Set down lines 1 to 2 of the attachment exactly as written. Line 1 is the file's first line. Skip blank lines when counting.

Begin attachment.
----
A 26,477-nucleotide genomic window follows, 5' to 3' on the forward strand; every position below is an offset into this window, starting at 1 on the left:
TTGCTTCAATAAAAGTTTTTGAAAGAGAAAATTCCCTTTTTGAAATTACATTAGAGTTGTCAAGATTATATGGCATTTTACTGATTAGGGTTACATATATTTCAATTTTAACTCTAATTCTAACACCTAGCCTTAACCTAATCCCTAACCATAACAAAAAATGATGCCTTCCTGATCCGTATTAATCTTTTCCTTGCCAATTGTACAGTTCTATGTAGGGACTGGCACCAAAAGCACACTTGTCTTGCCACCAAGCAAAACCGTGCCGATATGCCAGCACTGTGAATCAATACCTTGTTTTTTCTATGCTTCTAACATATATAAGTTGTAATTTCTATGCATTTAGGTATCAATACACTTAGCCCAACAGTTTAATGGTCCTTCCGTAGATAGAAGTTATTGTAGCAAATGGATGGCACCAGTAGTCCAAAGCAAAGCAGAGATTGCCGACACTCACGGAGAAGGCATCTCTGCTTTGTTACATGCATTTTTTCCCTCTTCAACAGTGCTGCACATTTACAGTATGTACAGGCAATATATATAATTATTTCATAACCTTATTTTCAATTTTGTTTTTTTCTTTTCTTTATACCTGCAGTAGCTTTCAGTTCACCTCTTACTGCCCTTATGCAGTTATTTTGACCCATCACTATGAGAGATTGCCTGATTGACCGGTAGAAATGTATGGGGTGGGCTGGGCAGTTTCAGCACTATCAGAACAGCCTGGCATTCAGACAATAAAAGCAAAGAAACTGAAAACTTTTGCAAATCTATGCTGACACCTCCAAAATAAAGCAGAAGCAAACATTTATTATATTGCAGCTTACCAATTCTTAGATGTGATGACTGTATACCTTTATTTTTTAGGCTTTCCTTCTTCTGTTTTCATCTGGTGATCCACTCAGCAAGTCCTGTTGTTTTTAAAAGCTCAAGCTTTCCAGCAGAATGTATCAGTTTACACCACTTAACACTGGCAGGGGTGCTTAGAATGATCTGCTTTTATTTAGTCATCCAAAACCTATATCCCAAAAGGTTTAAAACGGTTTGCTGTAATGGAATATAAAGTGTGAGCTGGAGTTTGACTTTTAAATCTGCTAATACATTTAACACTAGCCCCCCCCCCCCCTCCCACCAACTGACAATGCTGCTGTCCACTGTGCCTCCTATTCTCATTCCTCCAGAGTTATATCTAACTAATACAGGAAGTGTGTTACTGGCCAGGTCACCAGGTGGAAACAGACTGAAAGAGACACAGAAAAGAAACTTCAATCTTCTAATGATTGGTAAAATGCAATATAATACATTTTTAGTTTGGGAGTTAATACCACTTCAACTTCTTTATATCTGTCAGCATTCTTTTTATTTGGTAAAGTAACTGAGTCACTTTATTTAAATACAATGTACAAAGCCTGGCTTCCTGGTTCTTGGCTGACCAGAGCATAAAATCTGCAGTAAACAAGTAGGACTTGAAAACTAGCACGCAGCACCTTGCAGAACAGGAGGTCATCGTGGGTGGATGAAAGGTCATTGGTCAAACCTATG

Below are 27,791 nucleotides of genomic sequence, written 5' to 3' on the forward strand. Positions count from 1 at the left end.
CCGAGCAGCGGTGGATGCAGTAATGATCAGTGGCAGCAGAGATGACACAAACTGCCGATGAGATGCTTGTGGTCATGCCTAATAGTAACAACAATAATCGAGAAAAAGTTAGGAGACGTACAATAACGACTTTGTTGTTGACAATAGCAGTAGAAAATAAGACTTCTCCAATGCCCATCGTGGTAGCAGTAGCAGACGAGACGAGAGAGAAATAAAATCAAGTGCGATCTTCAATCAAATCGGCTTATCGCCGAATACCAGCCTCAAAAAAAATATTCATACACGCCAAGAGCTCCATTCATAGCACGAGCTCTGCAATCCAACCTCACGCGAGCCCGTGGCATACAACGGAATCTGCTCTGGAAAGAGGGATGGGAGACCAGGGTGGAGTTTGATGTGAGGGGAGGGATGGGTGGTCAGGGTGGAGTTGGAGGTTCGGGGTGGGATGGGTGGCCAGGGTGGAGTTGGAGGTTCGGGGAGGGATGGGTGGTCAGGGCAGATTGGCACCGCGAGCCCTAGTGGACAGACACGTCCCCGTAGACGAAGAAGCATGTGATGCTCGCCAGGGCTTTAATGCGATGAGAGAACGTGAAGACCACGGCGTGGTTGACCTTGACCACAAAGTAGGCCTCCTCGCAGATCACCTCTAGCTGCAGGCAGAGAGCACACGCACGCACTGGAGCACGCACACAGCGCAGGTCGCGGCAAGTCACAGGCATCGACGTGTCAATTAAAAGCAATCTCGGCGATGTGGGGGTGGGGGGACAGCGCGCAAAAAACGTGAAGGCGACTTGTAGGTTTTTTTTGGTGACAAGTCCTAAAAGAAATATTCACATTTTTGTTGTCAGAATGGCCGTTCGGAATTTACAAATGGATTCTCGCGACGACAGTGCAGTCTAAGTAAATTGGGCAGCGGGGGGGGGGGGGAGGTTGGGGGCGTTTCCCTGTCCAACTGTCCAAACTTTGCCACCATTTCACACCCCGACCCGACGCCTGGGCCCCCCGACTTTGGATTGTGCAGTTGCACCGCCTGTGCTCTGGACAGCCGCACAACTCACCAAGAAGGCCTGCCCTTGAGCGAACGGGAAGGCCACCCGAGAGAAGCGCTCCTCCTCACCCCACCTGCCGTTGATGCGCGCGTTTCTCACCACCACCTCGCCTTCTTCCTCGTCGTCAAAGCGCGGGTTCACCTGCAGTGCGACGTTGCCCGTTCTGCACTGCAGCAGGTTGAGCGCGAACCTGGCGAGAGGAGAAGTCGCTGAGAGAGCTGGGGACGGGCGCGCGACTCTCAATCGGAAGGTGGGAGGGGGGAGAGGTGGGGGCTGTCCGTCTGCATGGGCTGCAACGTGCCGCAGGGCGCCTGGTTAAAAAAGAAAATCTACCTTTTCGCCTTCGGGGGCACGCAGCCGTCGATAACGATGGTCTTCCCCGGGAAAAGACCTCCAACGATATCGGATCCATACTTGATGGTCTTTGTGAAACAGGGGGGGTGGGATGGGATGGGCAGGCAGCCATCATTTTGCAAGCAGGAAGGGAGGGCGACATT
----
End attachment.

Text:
A 26,477-nucleotide genomic window follows, 5' to 3' on the forward strand; every position below is an offset into this window, starting at 1 on the left:
TTGCTTCAATAAAAGTTTTTGAAAGAGAAAATTCCCTTTTTGAAATTACATTAGAGTTGTCAAGATTATATGGCATTTTACTGATTAGGGTTACATATATTTCAATTTTAACTCTAATTCTAACACCTAGCCTTAACCTAATCCCTAACCATAACAAAAAATGATGCCTTCCTGATCCGTATTAATCTTTTCCTTGCCAATTGTACAGTTCTATGTAGGGACTGGCACCAAAAGCACACTTGTCTTGCCACCAAGCAAAACCGTGCCGATATGCCAGCACTGTGAATCAATACCTTGTTTTTTCTATGCTTCTAACATATATAAGTTGTAATTTCTATGCATTTAGGTATCAATACACTTAGCCCAACAGTTTAATGGTCCTTCCGTAGATAGAAGTTATTGTAGCAAATGGATGGCACCAGTAGTCCAAAGCAAAGCAGAGATTGCCGACACTCACGGAGAAGGCATCTCTGCTTTGTTACATGCATTTTTTCCCTCTTCAACAGTGCTGCACATTTACAGTATGTACAGGCAATATATATAATTATTTCATAACCTTATTTTCAATTTTGTTTTTTTCTTTTCTTTATACCTGCAGTAGCTTTCAGTTCACCTCTTACTGCCCTTATGCAGTTATTTTGACCCATCACTATGAGAGATTGCCTGATTGACCGGTAGAAATGTATGGGGTGGGCTGGGCAGTTTCAGCACTATCAGAACAGCCTGGCATTCAGACAATAAAAGCAAAGAAACTGAAAACTTTTGCAAATCTATGCTGACACCTCCAAAATAAAGCAGAAGCAAACATTTATTATATTGCAGCTTACCAATTCTTAGATGTGATGACTGTATACCTTTATTTTTTAGGCTTTCCTTCTTCTGTTTTCATCTGGTGATCCACTCAGCAAGTCCTGTTGTTTTTAAAAGCTCAAGCTTTCCAGCAGAATGTATCAGTTTACACCACTTAACACTGGCAGGGGTGCTTAGAATGATCTGCTTTTATTTAGTCATCCAAAACCTATATCCCAAAAGGTTTAAAACGGTTTGCTGTAATGGAATATAAAGTGTGAGCTGGAGTTTGACTTTTAAATCTGCTAATACATTTAACACTAGCCCCCCCCCCCCCTCCCACCAACTGACAATGCTGCTGTCCACTGTGCCTCCTATTCTCATTCCTCCAGAGTTATATCTAACTAATACAGGAAGTGTGTTACTGGCCAGGTCACCAGGTGGAAACAGACTGAAAGAGACACAGAAAAGAAACTTCAATCTTCTAATGATTGGTAAAATGCAATATAATACATTTTTAGTTTGGGAGTTAATACCACTTCAACTTCTTTATATCTGTCAGCATTCTTTTTATTTGGTAAAGTAACTGAGTCACTTTATTTAAATACAATGTACAAAGCCTGGCTTCCTGGTTCTTGGCTGACCAGAGCATAAAATCTGCAGTAAACAAGTAGGACTTGAAAACTAGCACGCAGCACCTTGCAGAACAGGAGGTCATCGTGGGTGGATGAAAGGTCATTGGTCAAACCTATG